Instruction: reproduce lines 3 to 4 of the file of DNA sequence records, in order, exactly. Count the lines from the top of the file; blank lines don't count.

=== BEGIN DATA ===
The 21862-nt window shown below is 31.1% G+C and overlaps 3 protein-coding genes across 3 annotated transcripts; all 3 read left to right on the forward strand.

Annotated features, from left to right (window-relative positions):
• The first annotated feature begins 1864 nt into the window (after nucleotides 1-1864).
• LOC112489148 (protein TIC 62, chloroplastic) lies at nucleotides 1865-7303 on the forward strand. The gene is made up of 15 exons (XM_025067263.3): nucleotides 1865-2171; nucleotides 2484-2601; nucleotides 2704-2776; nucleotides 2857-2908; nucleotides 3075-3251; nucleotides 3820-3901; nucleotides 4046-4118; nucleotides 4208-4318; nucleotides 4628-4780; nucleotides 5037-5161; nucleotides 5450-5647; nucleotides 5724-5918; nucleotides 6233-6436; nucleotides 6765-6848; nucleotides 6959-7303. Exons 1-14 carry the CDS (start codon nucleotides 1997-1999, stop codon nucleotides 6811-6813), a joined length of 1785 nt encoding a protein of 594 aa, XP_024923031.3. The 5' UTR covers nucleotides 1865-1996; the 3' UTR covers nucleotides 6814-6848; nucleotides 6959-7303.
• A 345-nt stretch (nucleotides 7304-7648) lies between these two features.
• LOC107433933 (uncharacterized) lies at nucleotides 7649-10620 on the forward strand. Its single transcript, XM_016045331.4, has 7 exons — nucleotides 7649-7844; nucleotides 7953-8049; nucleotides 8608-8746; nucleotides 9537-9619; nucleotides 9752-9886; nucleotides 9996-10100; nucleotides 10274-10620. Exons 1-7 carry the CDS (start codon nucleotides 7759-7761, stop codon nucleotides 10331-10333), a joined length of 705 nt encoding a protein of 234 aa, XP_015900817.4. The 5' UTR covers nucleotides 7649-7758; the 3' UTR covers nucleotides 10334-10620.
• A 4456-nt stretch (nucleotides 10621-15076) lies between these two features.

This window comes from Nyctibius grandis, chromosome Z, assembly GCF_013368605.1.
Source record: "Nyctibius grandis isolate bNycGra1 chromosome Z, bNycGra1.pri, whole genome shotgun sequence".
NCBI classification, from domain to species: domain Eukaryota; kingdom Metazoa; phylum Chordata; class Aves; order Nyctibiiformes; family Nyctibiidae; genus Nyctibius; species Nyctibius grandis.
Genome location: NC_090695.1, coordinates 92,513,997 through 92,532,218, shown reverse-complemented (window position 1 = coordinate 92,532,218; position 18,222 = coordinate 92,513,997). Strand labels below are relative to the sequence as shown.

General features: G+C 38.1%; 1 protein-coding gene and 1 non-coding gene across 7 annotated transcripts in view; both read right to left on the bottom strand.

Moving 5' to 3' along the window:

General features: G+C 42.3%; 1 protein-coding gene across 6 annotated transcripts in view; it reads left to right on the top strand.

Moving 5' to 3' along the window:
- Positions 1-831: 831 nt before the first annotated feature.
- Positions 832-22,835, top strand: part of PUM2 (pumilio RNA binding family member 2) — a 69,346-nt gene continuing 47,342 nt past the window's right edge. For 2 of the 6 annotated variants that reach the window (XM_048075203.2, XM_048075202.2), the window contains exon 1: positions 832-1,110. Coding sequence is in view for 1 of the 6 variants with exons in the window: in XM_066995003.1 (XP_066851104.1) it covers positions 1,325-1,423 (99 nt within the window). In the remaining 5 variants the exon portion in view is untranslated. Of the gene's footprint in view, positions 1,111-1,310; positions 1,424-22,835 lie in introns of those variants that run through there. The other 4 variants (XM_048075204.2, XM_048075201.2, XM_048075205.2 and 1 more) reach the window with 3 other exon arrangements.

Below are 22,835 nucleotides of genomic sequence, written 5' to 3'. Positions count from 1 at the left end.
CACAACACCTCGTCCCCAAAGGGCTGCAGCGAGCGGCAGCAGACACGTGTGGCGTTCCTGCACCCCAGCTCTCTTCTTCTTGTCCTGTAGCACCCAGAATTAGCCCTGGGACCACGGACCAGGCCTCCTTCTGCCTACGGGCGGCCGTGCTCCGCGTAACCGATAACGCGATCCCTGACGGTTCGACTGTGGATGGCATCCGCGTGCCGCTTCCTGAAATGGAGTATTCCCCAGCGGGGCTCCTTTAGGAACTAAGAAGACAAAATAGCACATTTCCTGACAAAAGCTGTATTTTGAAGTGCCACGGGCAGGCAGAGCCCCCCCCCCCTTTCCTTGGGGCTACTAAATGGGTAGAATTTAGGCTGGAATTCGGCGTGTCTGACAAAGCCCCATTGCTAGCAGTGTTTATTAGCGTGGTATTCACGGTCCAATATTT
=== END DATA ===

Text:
• The first annotated feature begins 1864 nt into the window (after nucleotides 1-1864).
• LOC112489148 (protein TIC 62, chloroplastic) lies at nucleotides 1865-7303 on the forward strand. The gene is made up of 15 exons (XM_025067263.3): nucleotides 1865-2171; nucleotides 2484-2601; nucleotides 2704-2776; nucleotides 2857-2908; nucleotides 3075-3251; nucleotides 3820-3901; nucleotides 4046-4118; nucleotides 4208-4318; nucleotides 4628-4780; nucleotides 5037-5161; nucleotides 5450-5647; nucleotides 5724-5918; nucleotides 6233-6436; nucleotides 6765-6848; nucleotides 6959-7303. Exons 1-14 carry the CDS (start codon nucleotides 1997-1999, stop codon nucleotides 6811-6813), a joined length of 1785 nt encoding a protein of 594 aa, XP_024923031.3. The 5' UTR covers nucleotides 1865-1996; the 3' UTR covers nucleotides 6814-6848; nucleotides 6959-7303.